Originality/value

The neo-Roman concept of liberty extends previous studies in considering the importance of audit for public accountability, preservation of liberty and democracy.

Details

Accounting, Auditing & Accountability Journal, vol. ahead-of-print no. ahead-of-print
Type: Research Article
ISSN: 0951-3574

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Article
Publication date: 21 July 2021

Olumide Olusegun Olaoye, Ambreen Noman and Ezekiel Olamide Abanikanda

The study examines whether the growth effect of government spending is contingent on the level of institutional environment prevalent in Economic Community of West African…

Abstract

Purpose

The study examines whether the growth effect of government spending is contingent on the level of institutional environment prevalent in Economic Community of West African States (ECOWAS).

Design/methodology/approach

The study adopts the more refined and more appropriate dynamic threshold panel by Seo and Shin (2016) and made applicable be Seo et al. (2019). The technique models a nonlinear asymmetric dynamics and cross-sectional heterogeneity simultaneously in a dynamic threshold panel data framework.

Findings

The results show that there is a threshold effect in the government spending-growth relationship. Specifically, the authors found that the impact of government spending on economic growth is positive and statistically significant only above a certain threshold level of institutional development. Below that threshold, the effect of government spending on growth is insignificant and negative at best. The findings suggest that government spending-growth nexus is contingent on the level of Institutional quality.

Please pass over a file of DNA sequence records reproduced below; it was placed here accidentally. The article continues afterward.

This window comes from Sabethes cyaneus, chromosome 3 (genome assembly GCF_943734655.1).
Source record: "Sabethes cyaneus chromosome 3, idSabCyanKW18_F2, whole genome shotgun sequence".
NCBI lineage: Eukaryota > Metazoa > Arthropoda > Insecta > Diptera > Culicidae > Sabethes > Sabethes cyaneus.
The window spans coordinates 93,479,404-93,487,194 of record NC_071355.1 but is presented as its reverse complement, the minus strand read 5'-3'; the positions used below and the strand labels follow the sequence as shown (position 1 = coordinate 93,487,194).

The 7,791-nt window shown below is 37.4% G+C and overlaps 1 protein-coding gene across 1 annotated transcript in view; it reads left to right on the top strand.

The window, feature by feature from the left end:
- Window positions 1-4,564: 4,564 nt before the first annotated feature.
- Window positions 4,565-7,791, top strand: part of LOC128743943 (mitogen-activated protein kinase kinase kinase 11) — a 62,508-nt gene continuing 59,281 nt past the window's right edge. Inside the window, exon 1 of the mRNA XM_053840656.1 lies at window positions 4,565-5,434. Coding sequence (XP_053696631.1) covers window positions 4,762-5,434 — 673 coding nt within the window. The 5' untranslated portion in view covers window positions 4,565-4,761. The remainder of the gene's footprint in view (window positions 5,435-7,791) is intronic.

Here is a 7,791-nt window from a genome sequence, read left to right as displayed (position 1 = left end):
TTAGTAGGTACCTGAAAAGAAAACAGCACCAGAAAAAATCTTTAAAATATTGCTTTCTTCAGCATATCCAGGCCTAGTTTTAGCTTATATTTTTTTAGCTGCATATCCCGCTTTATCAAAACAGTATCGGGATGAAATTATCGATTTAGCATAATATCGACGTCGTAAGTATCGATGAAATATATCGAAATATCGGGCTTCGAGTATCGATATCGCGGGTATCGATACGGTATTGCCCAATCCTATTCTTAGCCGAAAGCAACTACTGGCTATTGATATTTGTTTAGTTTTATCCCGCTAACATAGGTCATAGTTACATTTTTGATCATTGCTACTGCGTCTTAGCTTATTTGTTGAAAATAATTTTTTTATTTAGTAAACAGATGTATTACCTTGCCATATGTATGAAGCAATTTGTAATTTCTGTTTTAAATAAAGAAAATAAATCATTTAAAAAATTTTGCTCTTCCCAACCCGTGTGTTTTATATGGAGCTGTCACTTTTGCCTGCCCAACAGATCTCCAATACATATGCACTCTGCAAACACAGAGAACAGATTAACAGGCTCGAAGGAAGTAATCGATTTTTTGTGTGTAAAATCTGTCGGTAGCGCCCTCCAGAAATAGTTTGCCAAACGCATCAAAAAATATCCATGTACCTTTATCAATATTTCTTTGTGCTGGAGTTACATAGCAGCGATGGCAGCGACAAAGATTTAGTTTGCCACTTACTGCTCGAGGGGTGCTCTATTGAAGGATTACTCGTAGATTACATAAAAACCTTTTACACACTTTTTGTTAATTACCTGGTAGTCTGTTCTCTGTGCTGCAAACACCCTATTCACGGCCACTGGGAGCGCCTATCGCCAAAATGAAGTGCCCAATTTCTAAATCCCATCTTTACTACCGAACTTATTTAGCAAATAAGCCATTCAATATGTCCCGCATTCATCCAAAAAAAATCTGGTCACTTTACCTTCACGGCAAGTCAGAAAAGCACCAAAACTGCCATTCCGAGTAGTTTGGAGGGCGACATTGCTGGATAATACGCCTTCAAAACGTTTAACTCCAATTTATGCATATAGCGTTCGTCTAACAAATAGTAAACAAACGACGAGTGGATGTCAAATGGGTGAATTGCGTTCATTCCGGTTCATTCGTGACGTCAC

Originality/value

Unlike previous studies that adopt the linear interaction model which pre-impose a priori conditional restrictions, this study adopts the dynamic threshold panel framework which allows the lagged dependent variable and endogenous covariates.

Details

International Journal of Emerging Markets, vol. ahead-of-print no. ahead-of-print
Type: Research Article
ISSN: 1746-8809

Keywords

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Article
Publication date: 20 July 2021

Fouad Jamaani

This paper uniquely aims to triangulate the effects of the COVID-19 pandemic, government financial intervention (GFI) policies and power distance (PD) culture on returns…

Abstract

Purpose

This paper uniquely aims to triangulate the effects of the COVID-19 pandemic, government financial intervention (GFI) policies and power distance (PD) culture on returns of equity indices during the COVID-19 epidemic in the world's equity markets.

Design/methodology/approach

The research employs panel data regression analysis using 1,937 observations from 19 developed and 42 developing countries. The data employed contain daily registered COVID-19 cases, global equity market index prices, financial intervention policies introduced by governments and Hofstede's cultural dimension measure of PD.

Findings

The authors find that investors certainly react negatively to the number of confirmed COVID-19 cases reported, that GFI policies indeed reinforce investors' expectations of policymakers' dedication to stabilize the economy during the COVID-19 pandemic and that equity investors in high PD cultures overreact to GFI news, resulting in more positive stock returns. The authors discover a difference between developed and developing countries in terms of the effect of GFI policies and PD on equity returns.

Research limitations/implications

Results suggest that investors react negatively to the daily registered COVID-19 cases. The authors find that financial intervention policies introduced by governments reinforce investors' outlooks of policymakers' commitment to stabilize local stock markets during the coronavirus pandemic. The results confirm that equity market investors in PD cultures overreact to financial intervention news, thus resulting in more positive stock returns.